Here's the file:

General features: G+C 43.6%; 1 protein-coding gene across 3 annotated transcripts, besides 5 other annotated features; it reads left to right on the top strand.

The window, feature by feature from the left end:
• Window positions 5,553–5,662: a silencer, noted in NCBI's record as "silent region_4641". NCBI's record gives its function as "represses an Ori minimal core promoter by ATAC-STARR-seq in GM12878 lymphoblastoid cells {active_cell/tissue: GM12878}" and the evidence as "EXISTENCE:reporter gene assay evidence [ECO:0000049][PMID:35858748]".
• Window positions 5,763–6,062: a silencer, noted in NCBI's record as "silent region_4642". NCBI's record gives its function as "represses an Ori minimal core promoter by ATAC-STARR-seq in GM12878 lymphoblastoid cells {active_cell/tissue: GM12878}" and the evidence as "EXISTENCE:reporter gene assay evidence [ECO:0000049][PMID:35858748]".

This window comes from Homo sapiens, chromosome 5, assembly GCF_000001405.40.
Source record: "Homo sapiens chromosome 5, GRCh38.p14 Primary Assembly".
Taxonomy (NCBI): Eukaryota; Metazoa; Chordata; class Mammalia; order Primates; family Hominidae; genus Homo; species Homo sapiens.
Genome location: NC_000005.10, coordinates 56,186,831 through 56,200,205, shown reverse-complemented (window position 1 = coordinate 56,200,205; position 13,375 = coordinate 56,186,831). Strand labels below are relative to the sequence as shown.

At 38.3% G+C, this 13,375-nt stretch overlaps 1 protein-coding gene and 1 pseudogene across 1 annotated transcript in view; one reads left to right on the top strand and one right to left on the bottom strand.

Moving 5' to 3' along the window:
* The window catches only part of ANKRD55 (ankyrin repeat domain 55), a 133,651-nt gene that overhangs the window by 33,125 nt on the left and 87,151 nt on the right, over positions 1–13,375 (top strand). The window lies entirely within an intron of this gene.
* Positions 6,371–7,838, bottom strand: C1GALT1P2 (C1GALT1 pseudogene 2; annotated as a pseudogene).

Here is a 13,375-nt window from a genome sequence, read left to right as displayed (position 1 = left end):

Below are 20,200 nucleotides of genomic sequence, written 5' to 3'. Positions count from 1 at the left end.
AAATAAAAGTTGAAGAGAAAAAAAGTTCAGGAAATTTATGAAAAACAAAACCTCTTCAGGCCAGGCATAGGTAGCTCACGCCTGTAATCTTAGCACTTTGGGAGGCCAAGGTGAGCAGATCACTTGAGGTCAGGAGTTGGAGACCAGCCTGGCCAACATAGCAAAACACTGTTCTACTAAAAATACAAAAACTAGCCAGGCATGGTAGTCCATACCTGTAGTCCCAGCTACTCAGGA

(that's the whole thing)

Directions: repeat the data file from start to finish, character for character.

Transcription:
General features: G+C 43.6%; 1 protein-coding gene across 3 annotated transcripts, besides 5 other annotated features; it reads left to right on the top strand.

The window, feature by feature from the left end:
• Window positions 5,553–5,662: a silencer, noted in NCBI's record as "silent region_4641". NCBI's record gives its function as "represses an Ori minimal core promoter by ATAC-STARR-seq in GM12878 lymphoblastoid cells {active_cell/tissue: GM12878}" and the evidence as "EXISTENCE:reporter gene assay evidence [ECO:0000049][PMID:35858748]".
• Window positions 5,763–6,062: a silencer, noted in NCBI's record as "silent region_4642". NCBI's record gives its function as "represses an Ori minimal core promoter by ATAC-STARR-seq in GM12878 lymphoblastoid cells {active_cell/tissue: GM12878}" and the evidence as "EXISTENCE:reporter gene assay evidence [ECO:0000049][PMID:35858748]".

This window comes from Homo sapiens, chromosome 5, assembly GCF_000001405.40.
Source record: "Homo sapiens chromosome 5, GRCh38.p14 Primary Assembly".
Taxonomy (NCBI): Eukaryota; Metazoa; Chordata; class Mammalia; order Primates; family Hominidae; genus Homo; species Homo sapiens.
Genome location: NC_000005.10, coordinates 56,186,831 through 56,200,205, shown reverse-complemented (window position 1 = coordinate 56,200,205; position 13,375 = coordinate 56,186,831). Strand labels below are relative to the sequence as shown.

At 38.3% G+C, this 13,375-nt stretch overlaps 1 protein-coding gene and 1 pseudogene across 1 annotated transcript in view; one reads left to right on the top strand and one right to left on the bottom strand.

Moving 5' to 3' along the window:
* The window catches only part of ANKRD55 (ankyrin repeat domain 55), a 133,651-nt gene that overhangs the window by 33,125 nt on the left and 87,151 nt on the right, over positions 1–13,375 (top strand). The window lies entirely within an intron of this gene.
* Positions 6,371–7,838, bottom strand: C1GALT1P2 (C1GALT1 pseudogene 2; annotated as a pseudogene).

Here is a 13,375-nt window from a genome sequence, read left to right as displayed (position 1 = left end):

Below are 20,200 nucleotides of genomic sequence, written 5' to 3'. Positions count from 1 at the left end.
AAATAAAAGTTGAAGAGAAAAAAAGTTCAGGAAATTTATGAAAAACAAAACCTCTTCAGGCCAGGCATAGGTAGCTCACGCCTGTAATCTTAGCACTTTGGGAGGCCAAGGTGAGCAGATCACTTGAGGTCAGGAGTTGGAGACCAGCCTGGCCAACATAGCAAAACACTGTTCTACTAAAAATACAAAAACTAGCCAGGCATGGTAGTCCATACCTGTAGTCCCAGCTACTCAGGA